Adobe AIR 1.5 Print Styles (UGH)

by Jason on

While writing a new Adobe Air app it’s come to my attention that along with the pitiful print functions available in Adobe Air 1.5, print media stylesheets also do not appear to work.

Here’s the contents of my test stylesheet:

@media screen
			{
			    .noprint {display:none;}
			}

@media print { .noprint { display:block !important; padding: 5px; border: solid 3px #0000FF; font-weight:bold; text-align:center; } }

As you can see the display style “noprint” is defined as “none” in screen and block in print. I’ve attached a pdf of the output of what it should look like and what it does in fact look like.

All in all printing in Air has been an extreme disappointment. If you are building a desktop application then printing is, by necessity, a highly probable feature.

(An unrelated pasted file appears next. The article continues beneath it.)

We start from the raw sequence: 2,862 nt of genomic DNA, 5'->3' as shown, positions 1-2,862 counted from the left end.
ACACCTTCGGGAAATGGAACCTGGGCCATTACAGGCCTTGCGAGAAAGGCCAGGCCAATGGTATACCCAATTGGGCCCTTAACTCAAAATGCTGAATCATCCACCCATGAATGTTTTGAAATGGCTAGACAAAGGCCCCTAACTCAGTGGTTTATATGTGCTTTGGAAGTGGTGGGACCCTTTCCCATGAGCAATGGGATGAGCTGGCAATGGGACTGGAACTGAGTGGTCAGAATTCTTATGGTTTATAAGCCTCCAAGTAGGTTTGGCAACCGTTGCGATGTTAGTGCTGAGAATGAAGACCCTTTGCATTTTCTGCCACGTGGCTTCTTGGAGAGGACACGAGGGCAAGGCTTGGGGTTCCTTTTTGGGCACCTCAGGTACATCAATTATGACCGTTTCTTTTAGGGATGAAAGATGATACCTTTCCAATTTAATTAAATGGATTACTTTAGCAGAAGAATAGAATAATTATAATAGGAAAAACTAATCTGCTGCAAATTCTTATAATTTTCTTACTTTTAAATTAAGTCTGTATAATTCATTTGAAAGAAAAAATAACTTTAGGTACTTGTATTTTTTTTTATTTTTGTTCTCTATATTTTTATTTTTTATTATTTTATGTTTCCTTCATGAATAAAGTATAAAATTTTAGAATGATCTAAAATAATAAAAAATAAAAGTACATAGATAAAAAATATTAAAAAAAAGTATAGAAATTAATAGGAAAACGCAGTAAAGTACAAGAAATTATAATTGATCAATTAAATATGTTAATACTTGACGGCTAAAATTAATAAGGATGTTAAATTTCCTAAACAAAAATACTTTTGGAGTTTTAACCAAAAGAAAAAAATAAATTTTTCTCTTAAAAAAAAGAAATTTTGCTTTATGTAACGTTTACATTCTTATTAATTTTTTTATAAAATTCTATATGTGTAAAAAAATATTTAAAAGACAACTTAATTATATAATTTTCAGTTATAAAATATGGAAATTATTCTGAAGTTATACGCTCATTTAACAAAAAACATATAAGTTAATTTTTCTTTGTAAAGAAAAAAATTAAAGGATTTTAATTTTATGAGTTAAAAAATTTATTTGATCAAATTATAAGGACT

Test file Printed w/ Air Adobe Air “printing” (PDF)

Same file printed w/ Firefox: Firefox Printing (PDF)

Frankly I just don’t see an excuse for the shoddy print functionality in Air.

If you’re considering Air for your next desktop widget please consider the following:

  1. Does your application need to print anything?
  2. Do you mind your print looking like monkey-ass?
If you answered Yes to either of those questions then Air may not be the tool for you just yet.

For no particular reason . . .

by Jason on

I haven’t blogged for over a year… Of course it was blogger’s fault and not my lack of inspiration. So on to wordpress and perhaps we’ll see some posts soon.

Position:fixed and floating divs in IE6+

by Jason on

I had a need to keep a “header” div at the top of the page at all times. This was surprisingly difficult considering that IE6 and apparently IE7 do not support position:fixed.

After a lot of tweaking and various hacks I came across this solution which works nicely.

Simply put after creating my div I assigned it an id of “top” and created the following style rule in my stylesheet:

#top{
position:fixed;
_position:absolute;
top:0;
_top:expression(eval(document.body.scrollTop));
left:0;
margin:0;
padding:0;
height: 100px;
width:100%;
z-index: 999;
}


This is based on Anne’s example here.